It’s no shock that Alderman Leslie Hairston’s 5th Ward, on the south lakefront, isn’t holding a PB election: last year, only about 100 out of the district’s 50,000-plus residents voted. In Alderman Joe Moore’s 49th Ward, largely made of Rogers Park, a whopping 1,400 people cast ballots. John Arena’s 45th, largely Jefferson Park, and James Cappleman’s 46th, largely Uptown, drew 650 and 390 voters, respectively.

Hairston’s office didn’t return my call, but in January, the Hyde Park Herald reported that the alderman decided not to stage an election this year because of the low turnout. She also cited the expense of running the election, which she said included $60,000 for a staffer to administer the program, plus money out of her own pocket for materials and refreshments, and added that some constituents found the PB process too time-consuming.

A resident who helped organize the election blamed the low turnout on the location of the poling place, in a relatively remote corner of the ward. A candidate who ran against Hairston in the last election attributed the lack of participation to constituents being unhappy with the alderman’s leadership.

One possible factor in the low turnout that wasn’t mentioned in the Herald is Hairston’s decision to exclude several nontraditional ideas for promoting biking and transit use from the ballot. Unlike the other three aldermen who held elections, Hairston designated these proposals as “service requests” that should instead be funded by city departments, the CTA or the park district. However, street, sidewalk and lighting repairs, which can also be paid for by city agencies, were left on the PB ballot. The winning three projects were an urban garden, street lamp improvements, and new lighting in Metra viaducts.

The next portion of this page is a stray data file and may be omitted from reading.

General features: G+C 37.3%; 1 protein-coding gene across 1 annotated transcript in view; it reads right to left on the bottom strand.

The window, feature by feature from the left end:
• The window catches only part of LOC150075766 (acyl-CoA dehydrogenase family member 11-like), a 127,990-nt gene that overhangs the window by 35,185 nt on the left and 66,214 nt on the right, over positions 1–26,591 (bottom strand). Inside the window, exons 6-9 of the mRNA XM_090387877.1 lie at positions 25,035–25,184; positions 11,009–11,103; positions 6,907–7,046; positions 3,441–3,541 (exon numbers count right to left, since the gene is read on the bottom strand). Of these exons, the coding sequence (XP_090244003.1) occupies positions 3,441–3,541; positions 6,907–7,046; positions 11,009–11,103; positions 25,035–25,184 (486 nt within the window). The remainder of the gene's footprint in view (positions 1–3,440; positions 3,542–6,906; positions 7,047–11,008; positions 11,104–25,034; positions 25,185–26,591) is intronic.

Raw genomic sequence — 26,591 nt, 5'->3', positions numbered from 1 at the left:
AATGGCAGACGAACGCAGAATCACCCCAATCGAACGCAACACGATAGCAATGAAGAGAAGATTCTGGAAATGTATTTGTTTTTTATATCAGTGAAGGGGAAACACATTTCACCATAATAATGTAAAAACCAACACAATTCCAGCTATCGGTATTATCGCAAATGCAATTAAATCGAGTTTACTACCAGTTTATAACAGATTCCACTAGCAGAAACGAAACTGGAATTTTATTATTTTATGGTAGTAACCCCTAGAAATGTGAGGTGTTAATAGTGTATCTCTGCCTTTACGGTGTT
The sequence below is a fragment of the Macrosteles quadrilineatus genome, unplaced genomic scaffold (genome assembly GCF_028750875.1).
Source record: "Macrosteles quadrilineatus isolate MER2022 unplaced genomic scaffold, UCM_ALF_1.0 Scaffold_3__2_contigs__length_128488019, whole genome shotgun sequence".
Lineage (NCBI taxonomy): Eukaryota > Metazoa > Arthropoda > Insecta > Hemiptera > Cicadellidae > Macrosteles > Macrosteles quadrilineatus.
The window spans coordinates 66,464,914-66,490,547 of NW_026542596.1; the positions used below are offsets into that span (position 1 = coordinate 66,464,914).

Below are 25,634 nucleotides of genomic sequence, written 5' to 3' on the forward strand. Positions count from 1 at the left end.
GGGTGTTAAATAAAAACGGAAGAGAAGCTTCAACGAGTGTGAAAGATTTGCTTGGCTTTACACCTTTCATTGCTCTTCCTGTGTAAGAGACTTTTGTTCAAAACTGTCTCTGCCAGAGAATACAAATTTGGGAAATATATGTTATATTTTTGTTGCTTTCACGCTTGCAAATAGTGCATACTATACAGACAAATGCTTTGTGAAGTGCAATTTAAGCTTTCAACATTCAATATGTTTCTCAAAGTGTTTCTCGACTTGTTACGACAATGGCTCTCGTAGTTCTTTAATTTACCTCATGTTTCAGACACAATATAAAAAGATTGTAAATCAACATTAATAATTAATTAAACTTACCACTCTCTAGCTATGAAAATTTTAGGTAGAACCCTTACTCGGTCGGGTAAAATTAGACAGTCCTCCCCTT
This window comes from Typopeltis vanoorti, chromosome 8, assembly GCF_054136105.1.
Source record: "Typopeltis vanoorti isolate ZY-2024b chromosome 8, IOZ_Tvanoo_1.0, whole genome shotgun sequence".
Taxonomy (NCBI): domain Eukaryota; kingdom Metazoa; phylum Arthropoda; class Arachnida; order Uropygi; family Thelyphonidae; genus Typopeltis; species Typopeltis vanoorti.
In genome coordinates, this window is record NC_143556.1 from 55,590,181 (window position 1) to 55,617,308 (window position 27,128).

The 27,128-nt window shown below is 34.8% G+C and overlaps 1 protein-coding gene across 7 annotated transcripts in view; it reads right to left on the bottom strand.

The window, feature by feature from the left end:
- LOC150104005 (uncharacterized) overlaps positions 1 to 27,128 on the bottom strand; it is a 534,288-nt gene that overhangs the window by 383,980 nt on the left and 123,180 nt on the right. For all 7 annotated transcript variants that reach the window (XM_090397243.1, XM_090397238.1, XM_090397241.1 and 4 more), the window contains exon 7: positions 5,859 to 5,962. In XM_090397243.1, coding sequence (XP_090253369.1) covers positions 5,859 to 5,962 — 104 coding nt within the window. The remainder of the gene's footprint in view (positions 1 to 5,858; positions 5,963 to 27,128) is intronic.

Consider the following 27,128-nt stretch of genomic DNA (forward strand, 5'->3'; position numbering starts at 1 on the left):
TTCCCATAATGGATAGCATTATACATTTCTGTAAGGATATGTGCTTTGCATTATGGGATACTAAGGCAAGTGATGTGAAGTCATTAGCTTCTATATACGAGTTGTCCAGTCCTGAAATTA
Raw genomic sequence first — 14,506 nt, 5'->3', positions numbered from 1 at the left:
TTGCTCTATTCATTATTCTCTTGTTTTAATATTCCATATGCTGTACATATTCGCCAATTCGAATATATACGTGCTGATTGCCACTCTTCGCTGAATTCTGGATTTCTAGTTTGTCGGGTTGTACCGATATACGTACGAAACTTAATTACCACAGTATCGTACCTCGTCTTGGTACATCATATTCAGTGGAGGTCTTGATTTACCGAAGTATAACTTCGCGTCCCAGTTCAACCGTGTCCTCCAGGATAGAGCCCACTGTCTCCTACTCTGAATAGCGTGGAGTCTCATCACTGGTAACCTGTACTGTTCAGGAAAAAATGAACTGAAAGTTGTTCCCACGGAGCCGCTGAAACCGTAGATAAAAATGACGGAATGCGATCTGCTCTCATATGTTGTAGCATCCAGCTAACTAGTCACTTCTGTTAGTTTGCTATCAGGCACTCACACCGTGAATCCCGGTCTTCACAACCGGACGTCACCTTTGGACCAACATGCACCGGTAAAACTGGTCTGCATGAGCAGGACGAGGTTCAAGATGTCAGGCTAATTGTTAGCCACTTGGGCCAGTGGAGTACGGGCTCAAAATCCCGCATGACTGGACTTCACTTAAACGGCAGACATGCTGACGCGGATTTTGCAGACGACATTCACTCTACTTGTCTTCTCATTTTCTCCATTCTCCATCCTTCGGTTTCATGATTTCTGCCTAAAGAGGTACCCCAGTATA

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Elston Has a Speeding Problem — A Safe Bike Lane Can Help

Without protected bike lanes on Elston, bicyclists will continue to get the truck route squeeze

Without protected bike lanes on Elston, bicyclists will continue to get squeezed between trucks.

To reach Mayor Rahm Emanuel’s goal of having five percent of trips under five miles made by bike, bicycling will have to appeal to a much broader base of people than it does today. CDOT’s bikeway projects will only succeed at that goal if new cyclists feel safe and comfortable while riding in these lanes — which, in turn, largely depends on whether they feel safe from nearby traffic.

Elston Avenue, where a proposal for buffered bike lanes has proven contentious, is a good place to measure how fast people are driving — and whether bike lanes provide sufficient separation from speeding cars. CDOT has proposed a buffered bike lane from North Avenue to Webster Avenue, and, at some point in the future, an extension further north through Avondale and beyond. The North Branch Works business association isn’t pleased with the proposal, saying that it will impede truck traffic.